Following the Irish Government's commitment to facilitating IP related activities in Ireland, the Irish Finance Bill, published on 7 May, provides for an extension of Ireland's already favourable tax regime for IP. The measures will further enhance Ireland as a location for the exploitation, management and development of IP.
The Bill provides for tax depreciation for expenditure incurred after 7 May 2009 on the acquisition of qualifying IP and extends the stamp duty exemption to ensure that transfers of IP qualifying for tax depreciation also qualify for exemption from stamp duty.
The new measures provide that a company may claim a tax deduction for capital expenditure incurred after 7 May 2009 on the acquisition of qualifying IP on the basis of the depreciation charge included in the Accounts. Alternatively, a company may claim the depreciation over a 15 year period (at 7% per annum and 2% for year 15).
The tax depreciation deduction is available against taxable income from the managing, developing or exploiting of the IP or from the sale of goods of services that derive the greater part of their value from the IP. The tax deduction will not be available against income from such other activities.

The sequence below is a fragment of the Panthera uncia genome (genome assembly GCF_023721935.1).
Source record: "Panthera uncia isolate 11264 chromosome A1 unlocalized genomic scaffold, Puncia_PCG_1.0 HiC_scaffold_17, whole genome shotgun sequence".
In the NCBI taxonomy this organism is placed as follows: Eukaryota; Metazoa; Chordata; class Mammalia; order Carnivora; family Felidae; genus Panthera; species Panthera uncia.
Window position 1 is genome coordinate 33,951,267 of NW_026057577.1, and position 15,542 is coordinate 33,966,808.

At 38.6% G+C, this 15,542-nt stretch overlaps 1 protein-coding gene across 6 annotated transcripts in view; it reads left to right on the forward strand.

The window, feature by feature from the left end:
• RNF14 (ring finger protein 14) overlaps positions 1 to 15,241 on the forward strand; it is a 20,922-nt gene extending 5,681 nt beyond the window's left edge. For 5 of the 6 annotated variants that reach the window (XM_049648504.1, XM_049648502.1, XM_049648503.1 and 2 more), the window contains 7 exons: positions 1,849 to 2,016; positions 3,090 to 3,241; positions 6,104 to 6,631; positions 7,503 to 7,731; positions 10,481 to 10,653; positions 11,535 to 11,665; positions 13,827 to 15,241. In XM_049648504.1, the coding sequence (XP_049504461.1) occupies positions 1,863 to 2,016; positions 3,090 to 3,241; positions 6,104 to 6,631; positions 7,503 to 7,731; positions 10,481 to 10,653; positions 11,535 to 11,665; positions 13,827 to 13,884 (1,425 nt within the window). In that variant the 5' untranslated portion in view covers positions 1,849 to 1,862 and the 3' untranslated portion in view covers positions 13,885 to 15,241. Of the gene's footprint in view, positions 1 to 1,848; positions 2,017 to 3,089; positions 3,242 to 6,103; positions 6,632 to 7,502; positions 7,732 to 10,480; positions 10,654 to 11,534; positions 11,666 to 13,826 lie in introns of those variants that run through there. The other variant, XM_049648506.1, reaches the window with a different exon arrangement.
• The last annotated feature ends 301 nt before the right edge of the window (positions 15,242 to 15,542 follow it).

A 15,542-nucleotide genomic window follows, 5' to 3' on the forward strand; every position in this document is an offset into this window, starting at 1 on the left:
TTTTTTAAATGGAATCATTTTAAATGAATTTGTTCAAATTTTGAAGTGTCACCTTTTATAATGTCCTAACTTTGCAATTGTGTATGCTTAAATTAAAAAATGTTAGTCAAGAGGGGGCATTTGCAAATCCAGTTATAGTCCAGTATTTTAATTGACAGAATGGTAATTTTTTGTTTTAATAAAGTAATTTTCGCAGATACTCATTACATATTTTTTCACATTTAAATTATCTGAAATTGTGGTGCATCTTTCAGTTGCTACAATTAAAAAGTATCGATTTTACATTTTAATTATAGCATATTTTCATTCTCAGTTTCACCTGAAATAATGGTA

The tax deprecation cannot be used to completely shelter the relevant taxable income of a company. The relief is available up to a maximum of 80% of the taxable income against which the deduction may be taken (excess depreciation may be carried forward). As Ireland's corporation tax rate for trading income is 12.5%, the new measures potentially allow for a 2.5% effective rate to be achieved (20% at 12.5%).
The acquisition of IP may be from third parties or connected parties. The tax depreciation is only available up to an arm's length price. Where IP is acquired from an Irish group company, in order for the purchaser to claim the tax depreciation, capital gains tax group relief on the transfer must not be claimed.
Where the relevant IP is disposed of after 15 years the tax depreciation deductions will not be clawed back, unless the disposal results in a connected company claiming depreciation deductions in respect of the IP.
The IP covered by the new measure is widely defined and includes:
- Patents, registered designs, design rights and inventions;
- Trademarks, trade names, trade dresses, trade brands, trade brand names, domain names, service marks and publishing titles;
- Authorisation to sell (and any rights derived from research of) medicines and a product of any design, formula, process or invention; and
- Goodwill directly attributable to the IP assets covered by the definition.